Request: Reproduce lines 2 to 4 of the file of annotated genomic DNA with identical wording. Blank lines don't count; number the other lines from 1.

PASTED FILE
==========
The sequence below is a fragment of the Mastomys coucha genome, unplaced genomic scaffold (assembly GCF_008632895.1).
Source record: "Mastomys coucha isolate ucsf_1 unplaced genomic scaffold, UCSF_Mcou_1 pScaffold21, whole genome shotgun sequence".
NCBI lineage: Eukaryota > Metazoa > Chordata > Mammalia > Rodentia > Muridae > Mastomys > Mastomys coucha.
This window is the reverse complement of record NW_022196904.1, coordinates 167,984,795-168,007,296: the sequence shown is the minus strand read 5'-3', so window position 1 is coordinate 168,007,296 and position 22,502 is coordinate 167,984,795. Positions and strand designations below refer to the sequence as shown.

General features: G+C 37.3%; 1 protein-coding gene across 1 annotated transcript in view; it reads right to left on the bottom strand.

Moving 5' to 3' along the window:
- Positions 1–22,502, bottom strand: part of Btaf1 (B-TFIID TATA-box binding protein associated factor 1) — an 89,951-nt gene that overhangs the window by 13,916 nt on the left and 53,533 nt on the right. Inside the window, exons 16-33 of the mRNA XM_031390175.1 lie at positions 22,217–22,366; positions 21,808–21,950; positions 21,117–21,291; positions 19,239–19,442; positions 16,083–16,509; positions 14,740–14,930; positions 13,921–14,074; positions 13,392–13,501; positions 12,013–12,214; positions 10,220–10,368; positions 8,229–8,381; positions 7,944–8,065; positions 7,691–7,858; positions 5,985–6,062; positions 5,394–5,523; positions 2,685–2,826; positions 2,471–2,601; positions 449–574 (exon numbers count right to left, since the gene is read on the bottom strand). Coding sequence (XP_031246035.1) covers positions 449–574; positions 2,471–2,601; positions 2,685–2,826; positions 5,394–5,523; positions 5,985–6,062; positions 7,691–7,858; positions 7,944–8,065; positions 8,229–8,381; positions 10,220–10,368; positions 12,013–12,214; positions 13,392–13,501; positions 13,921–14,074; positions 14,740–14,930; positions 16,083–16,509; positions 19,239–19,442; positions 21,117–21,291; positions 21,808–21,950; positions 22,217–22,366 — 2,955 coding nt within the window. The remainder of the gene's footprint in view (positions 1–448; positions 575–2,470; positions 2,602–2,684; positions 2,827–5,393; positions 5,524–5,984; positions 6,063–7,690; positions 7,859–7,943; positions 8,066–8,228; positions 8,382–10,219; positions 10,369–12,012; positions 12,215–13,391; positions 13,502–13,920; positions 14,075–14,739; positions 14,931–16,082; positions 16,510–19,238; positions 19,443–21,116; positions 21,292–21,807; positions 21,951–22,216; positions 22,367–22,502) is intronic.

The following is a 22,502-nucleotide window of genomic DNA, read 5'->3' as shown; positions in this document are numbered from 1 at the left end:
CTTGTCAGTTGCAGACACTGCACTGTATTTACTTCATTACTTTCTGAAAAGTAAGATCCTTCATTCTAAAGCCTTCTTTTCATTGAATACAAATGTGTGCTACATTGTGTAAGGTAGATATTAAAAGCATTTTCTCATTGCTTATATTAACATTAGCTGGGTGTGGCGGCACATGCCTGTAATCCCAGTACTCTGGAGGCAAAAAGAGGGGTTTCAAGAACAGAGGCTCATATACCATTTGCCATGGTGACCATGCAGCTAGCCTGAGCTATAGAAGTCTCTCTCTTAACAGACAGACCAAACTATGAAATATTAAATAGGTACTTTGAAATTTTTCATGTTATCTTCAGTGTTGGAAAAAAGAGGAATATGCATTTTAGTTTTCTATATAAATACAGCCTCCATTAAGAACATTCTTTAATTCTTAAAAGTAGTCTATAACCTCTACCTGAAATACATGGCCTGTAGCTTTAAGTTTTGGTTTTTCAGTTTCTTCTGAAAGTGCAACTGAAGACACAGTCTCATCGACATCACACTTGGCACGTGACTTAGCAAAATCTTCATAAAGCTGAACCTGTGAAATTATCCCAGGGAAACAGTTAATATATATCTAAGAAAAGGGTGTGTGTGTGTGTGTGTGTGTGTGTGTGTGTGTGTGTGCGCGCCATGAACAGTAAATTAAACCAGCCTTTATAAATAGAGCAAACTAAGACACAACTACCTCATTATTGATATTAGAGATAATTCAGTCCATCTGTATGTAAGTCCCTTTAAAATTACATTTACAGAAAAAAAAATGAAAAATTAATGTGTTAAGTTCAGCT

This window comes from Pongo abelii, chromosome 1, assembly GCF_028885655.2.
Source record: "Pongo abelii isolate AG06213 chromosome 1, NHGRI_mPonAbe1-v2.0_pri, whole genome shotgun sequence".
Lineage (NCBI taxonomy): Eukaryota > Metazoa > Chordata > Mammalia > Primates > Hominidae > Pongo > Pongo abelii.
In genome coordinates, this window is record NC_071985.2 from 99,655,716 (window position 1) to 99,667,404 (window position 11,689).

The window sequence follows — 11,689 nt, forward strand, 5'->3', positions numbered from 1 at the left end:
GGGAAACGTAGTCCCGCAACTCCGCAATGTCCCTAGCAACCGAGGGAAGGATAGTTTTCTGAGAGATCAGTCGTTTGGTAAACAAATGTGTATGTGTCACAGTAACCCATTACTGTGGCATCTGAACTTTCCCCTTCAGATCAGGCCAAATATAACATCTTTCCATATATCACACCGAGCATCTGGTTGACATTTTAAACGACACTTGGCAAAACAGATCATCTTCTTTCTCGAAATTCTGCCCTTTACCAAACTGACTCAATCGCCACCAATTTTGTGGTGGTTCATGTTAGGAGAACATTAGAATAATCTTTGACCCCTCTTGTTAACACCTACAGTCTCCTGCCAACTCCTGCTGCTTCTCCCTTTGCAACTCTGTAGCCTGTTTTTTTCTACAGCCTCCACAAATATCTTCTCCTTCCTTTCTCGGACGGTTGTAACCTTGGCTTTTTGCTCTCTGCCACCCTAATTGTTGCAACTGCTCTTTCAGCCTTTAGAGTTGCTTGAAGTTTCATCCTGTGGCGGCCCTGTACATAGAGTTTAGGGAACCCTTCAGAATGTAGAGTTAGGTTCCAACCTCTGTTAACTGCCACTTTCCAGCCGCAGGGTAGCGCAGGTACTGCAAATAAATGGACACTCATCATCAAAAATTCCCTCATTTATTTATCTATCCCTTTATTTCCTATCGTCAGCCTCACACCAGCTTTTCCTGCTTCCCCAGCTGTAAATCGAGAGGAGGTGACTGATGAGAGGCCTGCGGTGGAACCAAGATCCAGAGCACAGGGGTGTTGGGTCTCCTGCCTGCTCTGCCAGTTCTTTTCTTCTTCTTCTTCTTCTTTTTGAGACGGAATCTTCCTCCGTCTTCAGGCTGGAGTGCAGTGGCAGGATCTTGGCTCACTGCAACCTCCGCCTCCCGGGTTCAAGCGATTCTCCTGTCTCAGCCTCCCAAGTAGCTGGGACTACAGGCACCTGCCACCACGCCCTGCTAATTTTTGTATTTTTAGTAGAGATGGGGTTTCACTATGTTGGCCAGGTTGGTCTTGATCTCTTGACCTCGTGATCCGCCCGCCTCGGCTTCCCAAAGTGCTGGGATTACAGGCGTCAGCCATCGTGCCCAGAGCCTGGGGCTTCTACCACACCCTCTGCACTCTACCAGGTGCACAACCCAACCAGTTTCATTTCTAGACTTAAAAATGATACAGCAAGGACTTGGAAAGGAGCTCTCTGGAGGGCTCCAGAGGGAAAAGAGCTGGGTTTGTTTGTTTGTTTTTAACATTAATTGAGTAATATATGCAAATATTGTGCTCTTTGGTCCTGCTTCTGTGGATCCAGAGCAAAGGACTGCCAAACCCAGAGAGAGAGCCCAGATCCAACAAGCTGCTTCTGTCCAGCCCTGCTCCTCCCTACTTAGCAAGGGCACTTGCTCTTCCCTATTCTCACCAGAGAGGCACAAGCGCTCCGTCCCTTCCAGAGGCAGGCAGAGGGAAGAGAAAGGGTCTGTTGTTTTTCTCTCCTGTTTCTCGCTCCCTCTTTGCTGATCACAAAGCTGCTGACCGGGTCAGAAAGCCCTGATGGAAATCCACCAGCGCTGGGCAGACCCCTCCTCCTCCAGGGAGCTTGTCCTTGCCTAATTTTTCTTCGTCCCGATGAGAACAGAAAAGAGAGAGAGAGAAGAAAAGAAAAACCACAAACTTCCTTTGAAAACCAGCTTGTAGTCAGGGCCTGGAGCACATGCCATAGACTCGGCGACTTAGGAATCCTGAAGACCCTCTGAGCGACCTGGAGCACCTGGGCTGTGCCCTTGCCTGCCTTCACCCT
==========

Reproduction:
Source record: "Mastomys coucha isolate ucsf_1 unplaced genomic scaffold, UCSF_Mcou_1 pScaffold21, whole genome shotgun sequence".
NCBI lineage: Eukaryota > Metazoa > Chordata > Mammalia > Rodentia > Muridae > Mastomys > Mastomys coucha.
This window is the reverse complement of record NW_022196904.1, coordinates 167,984,795-168,007,296: the sequence shown is the minus strand read 5'-3', so window position 1 is coordinate 168,007,296 and position 22,502 is coordinate 167,984,795. Positions and strand designations below refer to the sequence as shown.